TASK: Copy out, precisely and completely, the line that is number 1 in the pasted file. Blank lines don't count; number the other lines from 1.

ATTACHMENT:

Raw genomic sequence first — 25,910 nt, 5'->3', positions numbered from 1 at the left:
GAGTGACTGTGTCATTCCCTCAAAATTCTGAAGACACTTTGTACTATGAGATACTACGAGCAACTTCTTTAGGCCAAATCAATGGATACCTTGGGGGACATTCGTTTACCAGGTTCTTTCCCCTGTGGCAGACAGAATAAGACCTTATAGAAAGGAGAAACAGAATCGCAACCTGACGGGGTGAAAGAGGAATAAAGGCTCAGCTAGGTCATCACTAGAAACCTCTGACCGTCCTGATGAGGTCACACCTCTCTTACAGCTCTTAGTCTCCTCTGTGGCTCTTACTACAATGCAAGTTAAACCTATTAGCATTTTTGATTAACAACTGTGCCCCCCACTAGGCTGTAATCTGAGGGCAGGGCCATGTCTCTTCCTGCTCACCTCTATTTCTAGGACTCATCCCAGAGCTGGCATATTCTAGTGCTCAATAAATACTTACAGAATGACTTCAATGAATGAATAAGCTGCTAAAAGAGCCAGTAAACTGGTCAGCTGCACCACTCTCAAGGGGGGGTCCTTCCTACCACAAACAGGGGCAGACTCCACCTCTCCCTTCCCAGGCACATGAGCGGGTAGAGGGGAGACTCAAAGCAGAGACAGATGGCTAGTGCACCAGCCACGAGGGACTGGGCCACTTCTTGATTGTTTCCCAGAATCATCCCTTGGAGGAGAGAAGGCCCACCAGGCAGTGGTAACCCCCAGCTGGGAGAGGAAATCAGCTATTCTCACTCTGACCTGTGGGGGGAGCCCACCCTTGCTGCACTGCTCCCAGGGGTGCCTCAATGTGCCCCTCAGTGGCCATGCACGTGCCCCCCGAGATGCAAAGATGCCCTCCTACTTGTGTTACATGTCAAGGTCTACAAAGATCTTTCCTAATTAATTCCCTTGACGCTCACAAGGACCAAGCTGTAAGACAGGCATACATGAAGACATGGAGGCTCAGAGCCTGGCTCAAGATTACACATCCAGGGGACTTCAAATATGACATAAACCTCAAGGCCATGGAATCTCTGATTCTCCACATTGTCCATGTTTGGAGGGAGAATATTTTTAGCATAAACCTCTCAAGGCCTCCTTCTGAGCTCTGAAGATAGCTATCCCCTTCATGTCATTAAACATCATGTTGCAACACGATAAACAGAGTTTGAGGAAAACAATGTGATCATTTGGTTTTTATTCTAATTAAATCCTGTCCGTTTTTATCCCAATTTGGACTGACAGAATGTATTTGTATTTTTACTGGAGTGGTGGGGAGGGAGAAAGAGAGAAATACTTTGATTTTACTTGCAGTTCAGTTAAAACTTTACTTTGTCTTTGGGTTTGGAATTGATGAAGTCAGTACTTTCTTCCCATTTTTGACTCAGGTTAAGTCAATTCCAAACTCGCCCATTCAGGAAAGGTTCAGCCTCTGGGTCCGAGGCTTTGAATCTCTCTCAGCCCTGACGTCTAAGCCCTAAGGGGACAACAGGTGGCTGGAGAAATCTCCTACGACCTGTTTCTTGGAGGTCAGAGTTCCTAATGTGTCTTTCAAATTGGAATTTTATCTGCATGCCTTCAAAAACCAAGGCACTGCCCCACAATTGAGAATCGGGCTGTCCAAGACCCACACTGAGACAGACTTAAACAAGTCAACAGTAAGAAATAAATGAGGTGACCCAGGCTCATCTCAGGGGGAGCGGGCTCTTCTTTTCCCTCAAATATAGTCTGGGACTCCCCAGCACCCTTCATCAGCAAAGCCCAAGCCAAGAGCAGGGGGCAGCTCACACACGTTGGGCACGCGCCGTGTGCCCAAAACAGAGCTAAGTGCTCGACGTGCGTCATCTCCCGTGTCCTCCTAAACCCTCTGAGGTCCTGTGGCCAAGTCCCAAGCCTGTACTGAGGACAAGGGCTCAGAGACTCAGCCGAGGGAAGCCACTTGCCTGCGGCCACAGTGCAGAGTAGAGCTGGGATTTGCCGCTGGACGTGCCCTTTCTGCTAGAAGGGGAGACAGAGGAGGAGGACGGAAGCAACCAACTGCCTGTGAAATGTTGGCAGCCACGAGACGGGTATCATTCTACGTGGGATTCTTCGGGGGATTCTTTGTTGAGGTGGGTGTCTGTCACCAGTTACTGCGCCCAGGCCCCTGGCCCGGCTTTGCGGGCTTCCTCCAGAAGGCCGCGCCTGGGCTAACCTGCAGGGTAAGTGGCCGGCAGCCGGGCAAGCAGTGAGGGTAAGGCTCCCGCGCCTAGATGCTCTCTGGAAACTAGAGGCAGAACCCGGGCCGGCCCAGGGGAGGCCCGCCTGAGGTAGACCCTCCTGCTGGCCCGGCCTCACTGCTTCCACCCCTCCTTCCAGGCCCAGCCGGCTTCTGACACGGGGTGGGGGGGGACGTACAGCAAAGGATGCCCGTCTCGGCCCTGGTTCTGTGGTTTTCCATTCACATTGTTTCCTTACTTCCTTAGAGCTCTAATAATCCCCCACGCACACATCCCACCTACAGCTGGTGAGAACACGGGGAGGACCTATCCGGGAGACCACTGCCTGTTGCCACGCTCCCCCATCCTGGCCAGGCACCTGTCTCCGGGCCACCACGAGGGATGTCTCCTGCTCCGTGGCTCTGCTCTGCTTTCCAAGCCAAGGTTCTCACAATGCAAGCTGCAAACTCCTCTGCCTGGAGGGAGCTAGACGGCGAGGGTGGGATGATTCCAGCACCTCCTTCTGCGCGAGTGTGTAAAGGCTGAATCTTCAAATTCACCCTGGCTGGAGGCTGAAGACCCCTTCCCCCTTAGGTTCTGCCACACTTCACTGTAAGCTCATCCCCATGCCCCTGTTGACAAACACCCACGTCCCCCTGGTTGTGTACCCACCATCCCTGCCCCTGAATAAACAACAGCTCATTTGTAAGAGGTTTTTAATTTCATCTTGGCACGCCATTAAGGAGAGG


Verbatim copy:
Raw genomic sequence first — 25,910 nt, 5'->3', positions numbered from 1 at the left: